For aficionados of sitar, it is either Ravi Shankar or Vilayat Khan. Both were epochal, and the modern sitar owes everything to these two amazing musicians. The rivalry was mostly one-sided. Shankar had worked as a music director at the All India Radio and received government honours; Vilayat rejected both. And Vilayat’s continuous barbs did not affect Shankar’s spectacular world career.
It was a question of pedigree for Vilayat. After all, Shankar was an outsider, who had trained with a maverick first-generation maestro, while Vilayat’s grandfather Imdad Khan and father Enayat Khan were acknowledged maestros. And here was the irony. Vilayat was a precocious 10 when his father died. He was left to his own resources, the goodwill of his father’s disciples and the dedicated ambition of his widowed mother.
Devidayal, the biographer, is very good at ferreting out facts about the hazy early years of apprenticeship. Vilayat was taught by his maternal grandfather and uncle; the vocalists Bande Hasan and Zinda Hasan Khan of Saharanpur; D.T. Joshi, a disciple of his father; Wahid Khan, his paternal uncle; and Khan Mastana, his cousin. Most of all, he absorbed repose and inwardness from Amir Khan, who was briefly married to Vilayat’s sister and who went on to have a trailblazing career as a vocalist. Very early on, Vilayat had the patronage of AIR honcho Zulfiqar Ali Bukhari in Delhi and the friendship of Arvind Parikh, a wealthy merchant in Bombay. The support from Calcutta was important too, though it’s thinly documented in this biography. Basheeran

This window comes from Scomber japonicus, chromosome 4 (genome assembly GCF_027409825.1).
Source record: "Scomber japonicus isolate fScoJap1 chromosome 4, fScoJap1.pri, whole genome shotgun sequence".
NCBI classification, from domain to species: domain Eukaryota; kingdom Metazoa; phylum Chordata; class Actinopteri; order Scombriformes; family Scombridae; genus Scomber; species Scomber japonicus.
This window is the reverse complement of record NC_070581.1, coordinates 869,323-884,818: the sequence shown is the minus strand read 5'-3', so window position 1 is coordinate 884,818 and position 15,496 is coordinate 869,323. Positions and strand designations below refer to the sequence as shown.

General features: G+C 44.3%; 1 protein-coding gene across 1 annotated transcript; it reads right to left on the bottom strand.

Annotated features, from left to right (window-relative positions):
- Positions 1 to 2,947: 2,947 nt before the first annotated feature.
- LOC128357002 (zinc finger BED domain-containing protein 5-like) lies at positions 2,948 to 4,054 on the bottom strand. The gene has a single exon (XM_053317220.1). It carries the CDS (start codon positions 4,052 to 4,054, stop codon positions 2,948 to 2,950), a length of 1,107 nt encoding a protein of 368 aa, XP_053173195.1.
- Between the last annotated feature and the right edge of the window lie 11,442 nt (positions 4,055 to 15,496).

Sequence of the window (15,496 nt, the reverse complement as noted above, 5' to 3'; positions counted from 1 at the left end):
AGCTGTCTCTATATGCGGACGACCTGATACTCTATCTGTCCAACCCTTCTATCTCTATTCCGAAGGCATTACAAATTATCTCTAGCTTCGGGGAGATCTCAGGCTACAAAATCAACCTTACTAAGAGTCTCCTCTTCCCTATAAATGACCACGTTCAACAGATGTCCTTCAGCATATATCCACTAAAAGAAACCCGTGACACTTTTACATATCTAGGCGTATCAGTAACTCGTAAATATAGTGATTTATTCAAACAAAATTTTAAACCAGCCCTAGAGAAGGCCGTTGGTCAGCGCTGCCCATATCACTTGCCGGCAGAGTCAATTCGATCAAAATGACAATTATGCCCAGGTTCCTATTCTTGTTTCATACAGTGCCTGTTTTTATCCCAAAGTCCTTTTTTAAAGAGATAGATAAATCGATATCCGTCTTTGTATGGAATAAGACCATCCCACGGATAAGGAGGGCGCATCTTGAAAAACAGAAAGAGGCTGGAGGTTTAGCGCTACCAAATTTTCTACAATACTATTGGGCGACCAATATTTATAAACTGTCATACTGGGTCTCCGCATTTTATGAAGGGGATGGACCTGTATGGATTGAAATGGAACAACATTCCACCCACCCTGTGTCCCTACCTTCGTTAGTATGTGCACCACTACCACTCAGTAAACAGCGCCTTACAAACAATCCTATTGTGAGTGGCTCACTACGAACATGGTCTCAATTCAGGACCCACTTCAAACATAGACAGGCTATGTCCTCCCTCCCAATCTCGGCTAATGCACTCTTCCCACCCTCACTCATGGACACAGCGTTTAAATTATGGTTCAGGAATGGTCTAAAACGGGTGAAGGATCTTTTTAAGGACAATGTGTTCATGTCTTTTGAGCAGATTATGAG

Begum, Vilayat’s mother, looms large throughout. She was, by all accounts, astute on music matters. In a story recounted by the music critic Mohan Nadkarni and missed by Devidayal, she had secretly kept a written record of raga compositions and offered this valuable collection to her father and brother in exchange of lessons to her eldest son.
Vilayat’s music was modern. Closer to the vocal graces of khayal and thumri, the famed gayaki style he pioneered differed in tone and flavour from the traditionalist dhrupad-based approach of Shankar. In life too, Vilayat tried to be modern. In early adulthood, he cultivated a love of clubs, expensive cars, liquor and ballroom dancing. Then, in a remarkable move, he abandoned the metropolis and moved to Shimla. The seclusion helped him grow into a mature performer. But his marriage unravelled in a few years, and his relationship with his mother and brother Imrat became strained as the latter emerged as a talented instrumentalist. His relationship with his children was uneven too, especially with his first born, Shujaat.
Driven by Devidayal’s smart prose, the narrative combines fact with fiction though it veers on the glib with flourishes like ‘paan stained heart’. She has a keen sense of place, which had made descriptions of Bombay in her earlier best-selling The
Music Room, such a delight to read.n
Vilayat Khan clashed with Ravi Shankar, yet laboured in his shadow
THE SIXTH STRING OF VILAYAT KHAN by NAMITA DEVIDAYAL Context380 pages; `699